And with that bold statement out of the way, Schappert (the corporate vice president of Xbox Live) and a variety of developers argued that the Xbox 360 could make a good run at YouTube, not just with the likes of “Gears of War 2” — which was not quite properly announced during the keynote — but with a suite of new Xbox 360 functions that are designed to enable the (almost) average person to upload games to the 360 for friends to rate and play.
The YouTube target was made clear throughout the presentation. Shappert claimed that in any given day there are 30 percent more pieces of user-captured content uploaded from “Halo 3” to that game’s official site than there are new videos on YouTube. And the flow works the other way too: In an Xbox 360 developer’s reel, MTV’s Harmonix revealed that consumers had already purchased more than 3 million downloadable songs for “Rock Band.”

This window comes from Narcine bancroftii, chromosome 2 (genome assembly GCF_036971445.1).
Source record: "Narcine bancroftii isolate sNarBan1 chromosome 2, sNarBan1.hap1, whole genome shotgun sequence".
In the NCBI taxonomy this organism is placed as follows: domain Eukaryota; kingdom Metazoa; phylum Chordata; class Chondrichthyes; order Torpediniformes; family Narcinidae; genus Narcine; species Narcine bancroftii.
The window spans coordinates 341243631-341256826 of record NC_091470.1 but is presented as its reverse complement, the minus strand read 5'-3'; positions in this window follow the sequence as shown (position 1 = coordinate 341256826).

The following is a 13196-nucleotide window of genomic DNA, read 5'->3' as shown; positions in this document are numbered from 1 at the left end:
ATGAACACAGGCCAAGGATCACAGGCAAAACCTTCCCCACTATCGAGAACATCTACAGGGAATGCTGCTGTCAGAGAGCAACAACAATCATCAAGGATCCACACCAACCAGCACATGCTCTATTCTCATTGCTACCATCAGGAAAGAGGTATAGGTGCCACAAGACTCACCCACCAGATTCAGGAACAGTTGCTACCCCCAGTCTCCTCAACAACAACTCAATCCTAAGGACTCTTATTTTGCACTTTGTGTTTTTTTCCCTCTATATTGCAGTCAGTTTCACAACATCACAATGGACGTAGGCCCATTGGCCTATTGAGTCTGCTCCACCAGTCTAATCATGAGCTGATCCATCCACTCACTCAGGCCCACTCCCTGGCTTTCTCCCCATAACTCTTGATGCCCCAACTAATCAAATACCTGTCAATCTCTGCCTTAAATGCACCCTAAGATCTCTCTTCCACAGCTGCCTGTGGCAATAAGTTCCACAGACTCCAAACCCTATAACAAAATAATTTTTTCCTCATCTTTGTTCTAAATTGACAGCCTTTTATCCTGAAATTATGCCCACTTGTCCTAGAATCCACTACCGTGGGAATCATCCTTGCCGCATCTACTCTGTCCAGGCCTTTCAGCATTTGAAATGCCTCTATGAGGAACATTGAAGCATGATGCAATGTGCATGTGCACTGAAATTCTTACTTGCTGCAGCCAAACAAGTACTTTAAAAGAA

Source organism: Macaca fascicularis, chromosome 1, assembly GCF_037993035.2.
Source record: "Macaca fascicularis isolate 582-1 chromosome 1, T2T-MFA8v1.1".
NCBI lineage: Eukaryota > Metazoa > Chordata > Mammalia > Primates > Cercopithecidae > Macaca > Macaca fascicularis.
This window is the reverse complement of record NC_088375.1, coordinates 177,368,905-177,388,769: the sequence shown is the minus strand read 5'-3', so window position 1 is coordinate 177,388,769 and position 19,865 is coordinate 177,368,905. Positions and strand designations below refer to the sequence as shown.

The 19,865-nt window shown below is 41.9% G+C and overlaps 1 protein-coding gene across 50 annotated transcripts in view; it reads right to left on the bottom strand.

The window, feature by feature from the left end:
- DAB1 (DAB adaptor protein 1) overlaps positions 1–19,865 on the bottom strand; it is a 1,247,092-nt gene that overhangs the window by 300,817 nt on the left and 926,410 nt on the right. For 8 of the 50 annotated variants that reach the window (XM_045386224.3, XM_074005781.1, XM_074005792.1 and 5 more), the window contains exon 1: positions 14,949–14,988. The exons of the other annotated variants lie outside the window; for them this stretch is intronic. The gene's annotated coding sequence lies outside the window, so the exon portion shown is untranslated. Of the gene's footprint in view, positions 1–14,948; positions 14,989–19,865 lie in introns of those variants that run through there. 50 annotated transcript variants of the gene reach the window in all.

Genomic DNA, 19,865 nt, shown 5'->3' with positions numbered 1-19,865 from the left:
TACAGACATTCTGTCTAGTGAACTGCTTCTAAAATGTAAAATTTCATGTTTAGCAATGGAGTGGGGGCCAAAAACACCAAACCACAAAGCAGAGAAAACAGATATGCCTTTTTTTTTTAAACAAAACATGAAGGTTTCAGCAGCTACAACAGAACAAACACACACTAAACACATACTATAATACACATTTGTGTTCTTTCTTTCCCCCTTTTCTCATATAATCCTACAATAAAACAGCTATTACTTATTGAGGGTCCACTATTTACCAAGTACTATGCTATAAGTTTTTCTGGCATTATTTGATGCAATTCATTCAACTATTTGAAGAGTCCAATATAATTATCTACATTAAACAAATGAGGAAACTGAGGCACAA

Microsoft’s more interesting — and most YouTube-esque — reveal of the keynote came at the start. Chris Satchell, the company’s head of XNA game-development tools, said Microsoft was ready to embrace indie games. XNA is a free toolset for garage developers that has been available for more than a year but hasn’t supported an easy way to get playable games to the public. Enter Community Games, a new feature for their Xbox Live online service that makes games produced with the indie-focused toolset available for download to the more than 10 million Xbox 360 owners.
Naturally, one would wonder how Microsoft intends to open the floodgates without the 15-year-old boys of the world immediately taking advantage of the newfound openness.